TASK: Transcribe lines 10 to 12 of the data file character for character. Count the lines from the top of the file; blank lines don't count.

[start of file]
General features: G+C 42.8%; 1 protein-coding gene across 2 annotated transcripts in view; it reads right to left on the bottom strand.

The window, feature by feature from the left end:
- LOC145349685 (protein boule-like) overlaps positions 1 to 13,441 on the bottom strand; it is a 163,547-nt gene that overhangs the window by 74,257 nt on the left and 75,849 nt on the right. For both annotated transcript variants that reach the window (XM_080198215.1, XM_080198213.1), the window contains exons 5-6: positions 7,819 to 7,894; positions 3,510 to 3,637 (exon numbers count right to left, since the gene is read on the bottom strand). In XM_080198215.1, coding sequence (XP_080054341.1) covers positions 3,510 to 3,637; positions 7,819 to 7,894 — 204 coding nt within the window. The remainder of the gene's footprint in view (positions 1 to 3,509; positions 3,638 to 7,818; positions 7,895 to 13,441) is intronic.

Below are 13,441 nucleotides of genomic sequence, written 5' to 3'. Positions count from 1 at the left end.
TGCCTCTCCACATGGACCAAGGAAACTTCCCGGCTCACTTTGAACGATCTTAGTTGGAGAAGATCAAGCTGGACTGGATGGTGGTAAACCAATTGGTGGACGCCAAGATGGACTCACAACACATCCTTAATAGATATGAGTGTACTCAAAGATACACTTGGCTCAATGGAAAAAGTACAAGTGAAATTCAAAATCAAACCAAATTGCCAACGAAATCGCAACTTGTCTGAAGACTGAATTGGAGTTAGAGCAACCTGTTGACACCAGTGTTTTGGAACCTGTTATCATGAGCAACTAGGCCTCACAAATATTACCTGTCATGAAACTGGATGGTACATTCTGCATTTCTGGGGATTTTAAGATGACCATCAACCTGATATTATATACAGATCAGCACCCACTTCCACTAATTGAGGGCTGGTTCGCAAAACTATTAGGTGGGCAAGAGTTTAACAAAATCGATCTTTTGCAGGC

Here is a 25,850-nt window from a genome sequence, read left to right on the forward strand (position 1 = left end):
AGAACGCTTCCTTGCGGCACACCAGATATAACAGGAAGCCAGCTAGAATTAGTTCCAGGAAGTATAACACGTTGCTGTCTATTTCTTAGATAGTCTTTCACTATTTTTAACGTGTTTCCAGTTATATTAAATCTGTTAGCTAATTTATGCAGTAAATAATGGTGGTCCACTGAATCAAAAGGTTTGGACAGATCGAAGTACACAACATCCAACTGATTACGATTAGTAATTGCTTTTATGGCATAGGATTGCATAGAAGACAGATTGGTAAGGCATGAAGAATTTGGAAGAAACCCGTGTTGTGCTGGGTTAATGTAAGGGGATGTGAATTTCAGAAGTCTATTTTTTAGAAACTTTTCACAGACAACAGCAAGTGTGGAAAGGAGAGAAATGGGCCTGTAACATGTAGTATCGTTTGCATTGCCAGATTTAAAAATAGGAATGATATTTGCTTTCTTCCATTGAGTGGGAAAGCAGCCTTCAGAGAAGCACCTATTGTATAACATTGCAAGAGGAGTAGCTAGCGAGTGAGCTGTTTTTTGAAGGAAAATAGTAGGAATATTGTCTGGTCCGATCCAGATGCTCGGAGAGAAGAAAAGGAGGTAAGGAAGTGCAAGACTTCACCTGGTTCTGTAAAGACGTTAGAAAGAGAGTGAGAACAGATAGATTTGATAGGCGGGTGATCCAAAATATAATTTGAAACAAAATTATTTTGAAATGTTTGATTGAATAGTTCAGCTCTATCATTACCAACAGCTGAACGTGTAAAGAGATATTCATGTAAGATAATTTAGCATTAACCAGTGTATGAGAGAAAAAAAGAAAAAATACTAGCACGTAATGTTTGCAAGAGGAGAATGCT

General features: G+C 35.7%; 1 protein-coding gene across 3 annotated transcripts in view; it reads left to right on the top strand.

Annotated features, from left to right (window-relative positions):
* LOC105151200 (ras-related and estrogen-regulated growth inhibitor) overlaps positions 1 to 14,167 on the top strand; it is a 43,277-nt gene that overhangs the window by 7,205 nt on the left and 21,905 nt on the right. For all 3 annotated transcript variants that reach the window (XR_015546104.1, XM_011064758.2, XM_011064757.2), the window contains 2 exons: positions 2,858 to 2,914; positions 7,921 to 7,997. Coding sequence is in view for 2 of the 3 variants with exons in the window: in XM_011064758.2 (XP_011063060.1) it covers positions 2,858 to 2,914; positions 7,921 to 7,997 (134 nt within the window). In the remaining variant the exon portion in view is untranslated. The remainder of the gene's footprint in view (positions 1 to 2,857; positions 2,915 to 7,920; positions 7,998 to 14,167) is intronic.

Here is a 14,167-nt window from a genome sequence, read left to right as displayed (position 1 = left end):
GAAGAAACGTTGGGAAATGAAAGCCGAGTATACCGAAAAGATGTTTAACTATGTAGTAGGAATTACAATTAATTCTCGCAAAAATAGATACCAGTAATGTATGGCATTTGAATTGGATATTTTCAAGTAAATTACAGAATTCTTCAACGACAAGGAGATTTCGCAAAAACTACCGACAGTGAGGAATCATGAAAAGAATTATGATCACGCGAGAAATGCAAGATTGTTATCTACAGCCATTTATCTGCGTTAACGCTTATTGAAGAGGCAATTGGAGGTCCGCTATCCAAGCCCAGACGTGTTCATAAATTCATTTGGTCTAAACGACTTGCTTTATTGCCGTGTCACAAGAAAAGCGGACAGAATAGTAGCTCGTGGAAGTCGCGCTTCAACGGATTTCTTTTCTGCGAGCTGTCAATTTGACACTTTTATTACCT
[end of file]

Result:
* LOC105151200 (ras-related and estrogen-regulated growth inhibitor) overlaps positions 1 to 14,167 on the top strand; it is a 43,277-nt gene that overhangs the window by 7,205 nt on the left and 21,905 nt on the right. For all 3 annotated transcript variants that reach the window (XR_015546104.1, XM_011064758.2, XM_011064757.2), the window contains 2 exons: positions 2,858 to 2,914; positions 7,921 to 7,997. Coding sequence is in view for 2 of the 3 variants with exons in the window: in XM_011064758.2 (XP_011063060.1) it covers positions 2,858 to 2,914; positions 7,921 to 7,997 (134 nt within the window). In the remaining variant the exon portion in view is untranslated. The remainder of the gene's footprint in view (positions 1 to 2,857; positions 2,915 to 7,920; positions 7,998 to 14,167) is intronic.

Here is a 14,167-nt window from a genome sequence, read left to right as displayed (position 1 = left end):
GAAGAAACGTTGGGAAATGAAAGCCGAGTATACCGAAAAGATGTTTAACTATGTAGTAGGAATTACAATTAATTCTCGCAAAAATAGATACCAGTAATGTATGGCATTTGAATTGGATATTTTCAAGTAAATTACAGAATTCTTCAACGACAAGGAGATTTCGCAAAAACTACCGACAGTGAGGAATCATGAAAAGAATTATGATCACGCGAGAAATGCAAGATTGTTATCTACAGCCATTTATCTGCGTTAACGCTTATTGAAGAGGCAATTGGAGGTCCGCTATCCAAGCCCAGACGTGTTCATAAATTCATTTGGTCTAAACGACTTGCTTTATTGCCGTGTCACAAGAAAAGCGGACAGAATAGTAGCTCGTGGAAGTCGCGCTTCAACGGATTTCTTTTCTGCGAGCTGTCAATTTGACACTTTTATTACCT